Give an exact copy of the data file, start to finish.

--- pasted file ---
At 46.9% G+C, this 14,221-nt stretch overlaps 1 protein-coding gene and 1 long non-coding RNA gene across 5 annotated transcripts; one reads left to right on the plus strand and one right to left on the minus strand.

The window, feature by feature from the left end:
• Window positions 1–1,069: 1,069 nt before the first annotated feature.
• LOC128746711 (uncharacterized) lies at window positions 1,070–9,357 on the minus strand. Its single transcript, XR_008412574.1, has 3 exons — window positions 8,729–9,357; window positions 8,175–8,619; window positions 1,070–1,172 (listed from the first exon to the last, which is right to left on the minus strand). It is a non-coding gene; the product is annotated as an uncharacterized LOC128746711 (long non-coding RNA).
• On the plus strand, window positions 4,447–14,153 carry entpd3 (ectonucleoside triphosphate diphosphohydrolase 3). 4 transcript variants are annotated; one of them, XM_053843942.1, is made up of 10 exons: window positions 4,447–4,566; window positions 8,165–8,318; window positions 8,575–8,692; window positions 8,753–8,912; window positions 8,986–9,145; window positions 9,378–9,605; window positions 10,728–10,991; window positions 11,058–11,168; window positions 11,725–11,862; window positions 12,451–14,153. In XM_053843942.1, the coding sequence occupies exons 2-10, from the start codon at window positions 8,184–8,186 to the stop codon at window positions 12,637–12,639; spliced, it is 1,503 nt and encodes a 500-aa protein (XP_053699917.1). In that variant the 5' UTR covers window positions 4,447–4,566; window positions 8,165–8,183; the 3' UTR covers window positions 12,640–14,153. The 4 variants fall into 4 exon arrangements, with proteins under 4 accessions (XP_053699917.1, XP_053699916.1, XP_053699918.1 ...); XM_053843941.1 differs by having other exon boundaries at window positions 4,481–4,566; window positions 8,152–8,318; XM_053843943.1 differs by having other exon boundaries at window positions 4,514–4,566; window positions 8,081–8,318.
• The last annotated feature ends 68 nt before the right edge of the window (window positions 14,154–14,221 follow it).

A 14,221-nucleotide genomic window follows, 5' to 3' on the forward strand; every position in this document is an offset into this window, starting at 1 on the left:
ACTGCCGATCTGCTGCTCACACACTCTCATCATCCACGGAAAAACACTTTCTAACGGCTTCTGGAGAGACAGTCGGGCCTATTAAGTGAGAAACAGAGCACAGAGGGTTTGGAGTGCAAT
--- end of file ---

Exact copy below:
At 46.9% G+C, this 14,221-nt stretch overlaps 1 protein-coding gene and 1 long non-coding RNA gene across 5 annotated transcripts; one reads left to right on the plus strand and one right to left on the minus strand.

The window, feature by feature from the left end:
• Window positions 1–1,069: 1,069 nt before the first annotated feature.
• LOC128746711 (uncharacterized) lies at window positions 1,070–9,357 on the minus strand. Its single transcript, XR_008412574.1, has 3 exons — window positions 8,729–9,357; window positions 8,175–8,619; window positions 1,070–1,172 (listed from the first exon to the last, which is right to left on the minus strand). It is a non-coding gene; the product is annotated as an uncharacterized LOC128746711 (long non-coding RNA).
• On the plus strand, window positions 4,447–14,153 carry entpd3 (ectonucleoside triphosphate diphosphohydrolase 3). 4 transcript variants are annotated; one of them, XM_053843942.1, is made up of 10 exons: window positions 4,447–4,566; window positions 8,165–8,318; window positions 8,575–8,692; window positions 8,753–8,912; window positions 8,986–9,145; window positions 9,378–9,605; window positions 10,728–10,991; window positions 11,058–11,168; window positions 11,725–11,862; window positions 12,451–14,153. In XM_053843942.1, the coding sequence occupies exons 2-10, from the start codon at window positions 8,184–8,186 to the stop codon at window positions 12,637–12,639; spliced, it is 1,503 nt and encodes a 500-aa protein (XP_053699917.1). In that variant the 5' UTR covers window positions 4,447–4,566; window positions 8,165–8,183; the 3' UTR covers window positions 12,640–14,153. The 4 variants fall into 4 exon arrangements, with proteins under 4 accessions (XP_053699917.1, XP_053699916.1, XP_053699918.1 ...); XM_053843941.1 differs by having other exon boundaries at window positions 4,481–4,566; window positions 8,152–8,318; XM_053843943.1 differs by having other exon boundaries at window positions 4,514–4,566; window positions 8,081–8,318.
• The last annotated feature ends 68 nt before the right edge of the window (window positions 14,154–14,221 follow it).

A 14,221-nucleotide genomic window follows, 5' to 3' on the forward strand; every position in this document is an offset into this window, starting at 1 on the left:
ACTGCCGATCTGCTGCTCACACACTCTCATCATCCACGGAAAAACACTTTCTAACGGCTTCTGGAGAGACAGTCGGGCCTATTAAGTGAGAAACAGAGCACAGAGGGTTTGGAGTGCAAT